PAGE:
18 Tasting Notes
Full disclosure: this is the first Lapsang Souchong I’ve ever had. I’ve been curious about it for a while and finally decided to try it.
This tea is not for the faint of heart. At first sniff, it reveals a formidable aroma of smoked pine. I was overwhelmed and somewhat put off at first by the intensity. However, the smell itself wasn’t unpleasant, and after getting used to it, I was able to pick up the refreshing scent of pine beneath the smoke, which I found very pleasant.
The liquor is a surprisingly clear, light rust color. The intensity of the scent and dark dry leaves led me to expect a very black brew. The flavor is at first very earthy and woody, but the significant trait is the lingering smoked pine that sticks to the back of the throat, reminiscent of campfire smoke that gets into everything. This pervasive smokiness could either be a very bad or very good thing, and it leads me to conclude that this tea, for my personal preference, is best consumed alongside food with flavors that are enhanced by the smokiness. After trying it a few different times by itself, I finally had mine with a goat cheese, roasted vegetable pizza. It was delicious. I had some of the tea after it had cooled down for curiosity’s sake and I must say that this tea is terrible cold, as one might have guessed. All I could taste was soggy wood.
Final verdict: Intense, smoked pine aroma can be polarizing. Delightful paired with the right foods (and likely disgusting with the wrong ones). I would not personally like to drink this tea by itself right now, but I could see growing to like it enough for that. Avoid drinking cold at all costs.
Flavors: Earth, Pine, Smoke, Toast, Wood
This is quite possibly my favorite Teavana tea. I don’t mean to imply that this means a lot because I have lots of Teavana favorites. Quite the contrary. I’ve liked few teas from Teavana, and this is one of those. It’s especially weird, given the low ratings this tea has. But I’ll just start with saying that, in its defense, it does not contain Hibiscus.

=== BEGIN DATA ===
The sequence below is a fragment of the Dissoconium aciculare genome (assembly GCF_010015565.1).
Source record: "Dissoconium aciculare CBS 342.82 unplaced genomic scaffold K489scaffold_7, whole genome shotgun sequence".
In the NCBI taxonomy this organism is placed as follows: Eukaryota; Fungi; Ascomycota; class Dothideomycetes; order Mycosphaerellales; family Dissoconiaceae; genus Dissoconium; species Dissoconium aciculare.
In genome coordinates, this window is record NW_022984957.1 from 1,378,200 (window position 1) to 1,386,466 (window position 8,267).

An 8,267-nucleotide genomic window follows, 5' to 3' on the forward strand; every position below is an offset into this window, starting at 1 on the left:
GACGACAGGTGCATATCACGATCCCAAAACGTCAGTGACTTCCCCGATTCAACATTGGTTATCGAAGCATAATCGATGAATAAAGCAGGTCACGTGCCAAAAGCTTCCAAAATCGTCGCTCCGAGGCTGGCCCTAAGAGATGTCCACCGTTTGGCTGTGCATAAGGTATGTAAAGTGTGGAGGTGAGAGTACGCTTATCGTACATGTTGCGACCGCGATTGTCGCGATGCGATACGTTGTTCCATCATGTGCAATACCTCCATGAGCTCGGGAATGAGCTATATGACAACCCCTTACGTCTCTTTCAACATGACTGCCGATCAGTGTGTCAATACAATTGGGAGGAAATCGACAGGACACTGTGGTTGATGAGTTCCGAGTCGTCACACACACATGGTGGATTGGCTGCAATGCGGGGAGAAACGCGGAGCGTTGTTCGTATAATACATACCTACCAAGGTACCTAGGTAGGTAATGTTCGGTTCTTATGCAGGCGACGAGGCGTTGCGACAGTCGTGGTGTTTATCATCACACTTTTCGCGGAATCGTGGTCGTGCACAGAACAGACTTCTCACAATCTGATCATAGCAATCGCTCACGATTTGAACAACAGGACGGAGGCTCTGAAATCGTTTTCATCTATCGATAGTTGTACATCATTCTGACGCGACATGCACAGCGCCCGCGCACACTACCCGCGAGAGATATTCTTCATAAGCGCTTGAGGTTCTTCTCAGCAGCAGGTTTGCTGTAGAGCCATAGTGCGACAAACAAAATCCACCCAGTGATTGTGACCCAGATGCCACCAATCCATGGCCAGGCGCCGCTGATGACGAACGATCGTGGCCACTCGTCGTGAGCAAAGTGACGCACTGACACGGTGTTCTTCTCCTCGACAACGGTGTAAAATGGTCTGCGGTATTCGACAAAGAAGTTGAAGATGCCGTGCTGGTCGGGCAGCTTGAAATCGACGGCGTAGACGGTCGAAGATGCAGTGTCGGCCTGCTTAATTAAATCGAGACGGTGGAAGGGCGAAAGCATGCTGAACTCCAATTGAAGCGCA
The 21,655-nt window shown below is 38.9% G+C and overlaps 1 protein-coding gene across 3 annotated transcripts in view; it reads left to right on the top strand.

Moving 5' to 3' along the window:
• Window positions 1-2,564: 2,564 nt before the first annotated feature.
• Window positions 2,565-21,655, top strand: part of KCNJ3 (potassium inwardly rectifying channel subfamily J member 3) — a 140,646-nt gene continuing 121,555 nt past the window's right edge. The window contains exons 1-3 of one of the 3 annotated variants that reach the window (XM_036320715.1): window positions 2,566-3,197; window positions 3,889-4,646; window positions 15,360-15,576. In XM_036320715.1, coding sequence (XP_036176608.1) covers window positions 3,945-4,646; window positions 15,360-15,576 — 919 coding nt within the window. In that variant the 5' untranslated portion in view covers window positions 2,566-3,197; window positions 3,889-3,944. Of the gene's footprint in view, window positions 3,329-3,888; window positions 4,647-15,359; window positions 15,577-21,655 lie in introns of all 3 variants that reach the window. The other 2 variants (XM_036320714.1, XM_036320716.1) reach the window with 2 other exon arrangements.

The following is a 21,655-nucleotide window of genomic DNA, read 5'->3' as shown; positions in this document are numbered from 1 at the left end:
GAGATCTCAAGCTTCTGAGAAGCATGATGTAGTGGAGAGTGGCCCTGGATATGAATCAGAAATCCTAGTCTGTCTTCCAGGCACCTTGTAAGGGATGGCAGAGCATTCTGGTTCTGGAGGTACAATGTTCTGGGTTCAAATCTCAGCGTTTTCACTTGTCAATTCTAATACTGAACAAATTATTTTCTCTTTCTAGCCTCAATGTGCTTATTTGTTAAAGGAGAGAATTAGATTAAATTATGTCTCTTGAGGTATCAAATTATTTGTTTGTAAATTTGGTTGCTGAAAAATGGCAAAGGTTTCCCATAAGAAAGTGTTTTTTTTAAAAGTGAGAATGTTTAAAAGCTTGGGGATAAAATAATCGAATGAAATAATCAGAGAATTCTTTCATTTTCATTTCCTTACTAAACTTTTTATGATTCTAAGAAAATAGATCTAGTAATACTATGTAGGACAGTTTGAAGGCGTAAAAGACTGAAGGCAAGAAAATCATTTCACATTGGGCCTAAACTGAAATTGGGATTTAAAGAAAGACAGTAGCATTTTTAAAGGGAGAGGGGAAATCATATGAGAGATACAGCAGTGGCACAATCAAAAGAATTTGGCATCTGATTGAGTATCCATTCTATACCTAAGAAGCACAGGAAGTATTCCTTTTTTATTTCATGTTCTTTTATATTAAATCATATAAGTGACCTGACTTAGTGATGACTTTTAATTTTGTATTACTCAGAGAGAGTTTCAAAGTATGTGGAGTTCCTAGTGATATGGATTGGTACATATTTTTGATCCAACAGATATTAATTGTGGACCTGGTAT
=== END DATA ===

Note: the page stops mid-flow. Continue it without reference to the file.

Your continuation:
The tea brews to a clear, pale yellow, with a peachy hue. It does have a tendency to bitterness that can be eliminated by fastidious brewing and drinking (drink fresh and hot) procedure, but it does lead me to think that the white tea in this is not particularly high quality. This makes sense given that it is only being used a carrier for other, much more pronounced flavors. Enter the offensive sour cherry others have noted. So… I went through 1.5-2 oz. of this stuff over the course of a year or so, and never did the cherry flavor seem particularly sour or overwhelming. Strong, dominant, certainly. But never did I get the medicinal flavor mentioned in so many of the negative reviews. Not only that, but I found that although many of the reviews had a problem with this flavor, many did not. I mean, one expects that if a tea has a very pronounced flavor, some will love it and some will hate it, but it seems unlikely some would taste it and some would not. So I can only conclude that either Teavana changed this blend about 2-3 years ago or the flavor of the blend is severely inconsistent due to the distribution of “sour bits” (which, again, I didn’t really notice). The sour bits being presumably cranberry bits that the description mentions (and shows) but which I didn’t really taste or even remember seeing for that matter.
As for the flavor I did taste, it starts with sweet cherry, which dominates the palate but is accented delicately by faded rose (I sincerely mean that in the most positive way possible, like a faint scent of rose rather than its flavor) and carried by the mild, grassy notes of the white tea.
I found this tea pairs well with sweet, dessert dishes and fruit. It’s also great as a standalone treat when craving something sweet but light. Teavana’s regular price is definitely excessive, given that, as I said, I doubt the quality of the white tea is very high, but I would definitely buy it again if it was on sale.
Flavors: Cherry, Rose
I was only able to drink one cup of this tea because I only had one tea bag that someone gave me. I adored the aroma, cardamom woven into the Ceylon notes. I brewed it a bit strong and couldn’t sweeten it, so it was more bitter than I’d like. However, I believe that brewed less time or with sugar and milk it would be a delightful tea. I will have to try it again to give my final rating. For now, I’ll be conservative.